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    Anti-Palinites Go All In On Epistemic Closure

    Anti-Palinites Go All In On Epistemic Closure

    This weekend, lacking any new Weiner revelations (but see today), the left-blogosphere (but not exclusively the left) was preoccupied with proving that Sarah Palin was wrong when she said that Paul Revere had warned the British that the colonial militias were massing. 

    Relying on the Longfellow poem about Paul Revere’s ride, there was a collective insistence that Palin’s statement reflected ignorance and stupidity, but the truth is that the Longfellow poem was not a complete account of the events.

    Indeed, the Longfellow Historical Society (via Althouse) notes:

    The basic premise of Longfellow’s poem is historically accurate, but Paul Revere’s role is exaggerated. The most glaring inconsistencies between the poem and the historical record are that Revere was not the only rider that night, nor did he make it all the way to Concord, but was captured and then let go (without his horse) in Lexington, where he had stopped to warn Samuel Adams and John Hancock of the impending attack.

    Longfellow’s intention was not to write a history; it was to create a national hero and he was successful at doing so.

    When I pointed out a fact, that Revere himself wrote that he had warned the British that the colonial militias were waiting, the anti-Palinites went into full attack mode, calling me a “deranged propagandist,” of making Palin “an object of idolatry,” and of validating “the vagina vote.” 

    Charles Johnson purported to uncover a conspiracy by one person to update the Wikipedia entry on Revere, although Charles did not point out what would have been inaccurate about the updates. 

    The debate also shifted, from she was wrong as to the fact of the warning to she was wrong as to Revere’s intent.  The goal posts constantly were moved.  All in all, there was an intellectual shut down by those on the left and right who don’t like Palin, an unwillingness to consider facts which contradicted their narrative.

    The Boston Herald quotes two local historians who back up the fact that Palin may have been right:

    Boston University history professor Brendan McConville said, “Basically when Paul Revere was stopped by the British, he did say to them, ‘Look, there is a mobilization going on that you’ll be confronting,’ and the British are aware as they’re marching down the countryside, they hear church bells ringing — she was right about that — and warning shots being fired. That’s accurate.”

    Patrick Leehey of the Paul Revere House said Revere was probably bluffing his British captors, but reluctantly conceded that it could be construed as Revere warning the British.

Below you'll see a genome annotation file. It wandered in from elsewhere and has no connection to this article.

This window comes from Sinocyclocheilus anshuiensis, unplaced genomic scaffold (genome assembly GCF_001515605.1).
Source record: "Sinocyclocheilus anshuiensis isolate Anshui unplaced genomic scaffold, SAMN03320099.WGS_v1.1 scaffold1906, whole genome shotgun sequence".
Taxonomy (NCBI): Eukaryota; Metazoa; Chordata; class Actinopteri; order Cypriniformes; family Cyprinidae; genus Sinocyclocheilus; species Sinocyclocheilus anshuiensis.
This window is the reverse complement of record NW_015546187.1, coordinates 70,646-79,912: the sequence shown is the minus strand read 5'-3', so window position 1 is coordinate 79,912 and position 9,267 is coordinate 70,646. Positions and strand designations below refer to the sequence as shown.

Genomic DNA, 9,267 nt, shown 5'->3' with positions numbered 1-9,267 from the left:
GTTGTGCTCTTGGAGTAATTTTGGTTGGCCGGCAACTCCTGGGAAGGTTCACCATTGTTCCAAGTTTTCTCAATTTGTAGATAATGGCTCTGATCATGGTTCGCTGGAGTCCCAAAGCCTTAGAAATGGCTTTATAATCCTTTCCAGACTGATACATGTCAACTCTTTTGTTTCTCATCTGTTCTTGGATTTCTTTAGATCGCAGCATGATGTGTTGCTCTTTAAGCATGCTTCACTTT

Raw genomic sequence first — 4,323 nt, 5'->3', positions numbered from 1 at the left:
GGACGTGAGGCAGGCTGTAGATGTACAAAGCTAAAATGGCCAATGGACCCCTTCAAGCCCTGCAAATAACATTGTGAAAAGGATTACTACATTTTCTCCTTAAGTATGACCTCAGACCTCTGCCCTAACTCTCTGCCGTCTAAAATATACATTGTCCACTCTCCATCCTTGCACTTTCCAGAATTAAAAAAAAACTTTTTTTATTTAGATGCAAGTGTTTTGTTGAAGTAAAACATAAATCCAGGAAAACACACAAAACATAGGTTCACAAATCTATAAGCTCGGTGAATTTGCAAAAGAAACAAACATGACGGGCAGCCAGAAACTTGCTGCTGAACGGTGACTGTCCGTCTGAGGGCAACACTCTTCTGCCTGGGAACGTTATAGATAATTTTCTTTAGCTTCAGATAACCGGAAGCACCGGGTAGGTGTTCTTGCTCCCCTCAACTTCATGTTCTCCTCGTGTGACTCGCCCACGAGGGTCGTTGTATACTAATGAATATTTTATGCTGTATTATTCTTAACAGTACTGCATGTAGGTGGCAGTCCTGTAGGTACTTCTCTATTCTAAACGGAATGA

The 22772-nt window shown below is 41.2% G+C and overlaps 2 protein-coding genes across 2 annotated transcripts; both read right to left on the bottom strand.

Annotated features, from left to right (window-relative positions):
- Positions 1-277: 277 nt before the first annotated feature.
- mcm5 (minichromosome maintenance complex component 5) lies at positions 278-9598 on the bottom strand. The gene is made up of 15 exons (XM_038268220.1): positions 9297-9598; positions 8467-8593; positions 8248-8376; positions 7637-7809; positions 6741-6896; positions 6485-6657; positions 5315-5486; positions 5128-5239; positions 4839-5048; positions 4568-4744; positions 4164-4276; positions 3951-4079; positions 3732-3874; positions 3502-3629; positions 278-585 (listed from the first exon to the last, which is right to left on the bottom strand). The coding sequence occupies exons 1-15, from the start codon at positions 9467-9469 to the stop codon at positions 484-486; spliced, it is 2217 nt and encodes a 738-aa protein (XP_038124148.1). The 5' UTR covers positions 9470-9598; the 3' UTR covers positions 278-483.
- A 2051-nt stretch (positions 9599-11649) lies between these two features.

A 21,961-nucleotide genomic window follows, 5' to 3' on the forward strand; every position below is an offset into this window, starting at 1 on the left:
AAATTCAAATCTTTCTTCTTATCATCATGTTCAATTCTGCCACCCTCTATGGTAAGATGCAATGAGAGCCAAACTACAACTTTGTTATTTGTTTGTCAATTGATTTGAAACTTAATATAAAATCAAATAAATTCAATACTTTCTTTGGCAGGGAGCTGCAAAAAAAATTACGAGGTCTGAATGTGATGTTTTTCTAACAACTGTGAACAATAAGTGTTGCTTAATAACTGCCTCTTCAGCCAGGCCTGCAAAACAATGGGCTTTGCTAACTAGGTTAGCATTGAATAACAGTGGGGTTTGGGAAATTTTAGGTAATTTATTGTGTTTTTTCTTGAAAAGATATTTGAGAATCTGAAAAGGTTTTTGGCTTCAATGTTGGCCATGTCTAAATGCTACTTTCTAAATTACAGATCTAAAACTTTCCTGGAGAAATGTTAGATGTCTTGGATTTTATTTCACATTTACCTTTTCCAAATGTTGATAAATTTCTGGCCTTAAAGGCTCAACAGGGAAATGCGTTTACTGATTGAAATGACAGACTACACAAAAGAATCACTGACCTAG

“I suppose you could say that,” Leehey said. “But I don’t know if that’s really what Mrs. Palin was referring to.”

    McConville said he also is not convinced that Palin’s remarks reflect scholarship.

    “I would call her lucky in her comments,” McConville said.

    Fine, call her lucky.  But don’t shut your mind to the possibility that she was right factually, and don’t accuse those who pointed out facts of being idol worshippers or worse.

    The shutting of the collective anti-Palin mind is what we witnessed this weekend.

    Update:  Ed Morrissey:

    If all people know of Revere is Longfellow’s poem, which is what the reaction to Palin’s remarks seem to show, then they know far less than they think.

    And Andrew Malcolm:

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    Comments


    I wouldn't call Palin "lucky". She had just toured the North Church so she was repeating back what she had just learned. So it was much more accurate than anyone would be if they relied on, say, the Longfellow poem, as most seem to have done.

    My quibble though is that while generally accurate, she did kind of garble the facts together. George Bush also tended to do the same thing. I never thought he was stupid. I always attributed it to a) nerves being put on the spot and b) past experience being raked over the coals for every misspeak.

    What a person may know and what might come out of their mouths in an off the cuff moment are not necessarily related. I should know. I am one of those people whose mouth regularly betrays me in spite of my best intentions.

    Is this a good trait in a politician? It makes me wonder how they get into the line of work in the first place and how they succeed from there. But one doesn't need to be able to talk eloquently in order to govern well, do they?

    –Peggy


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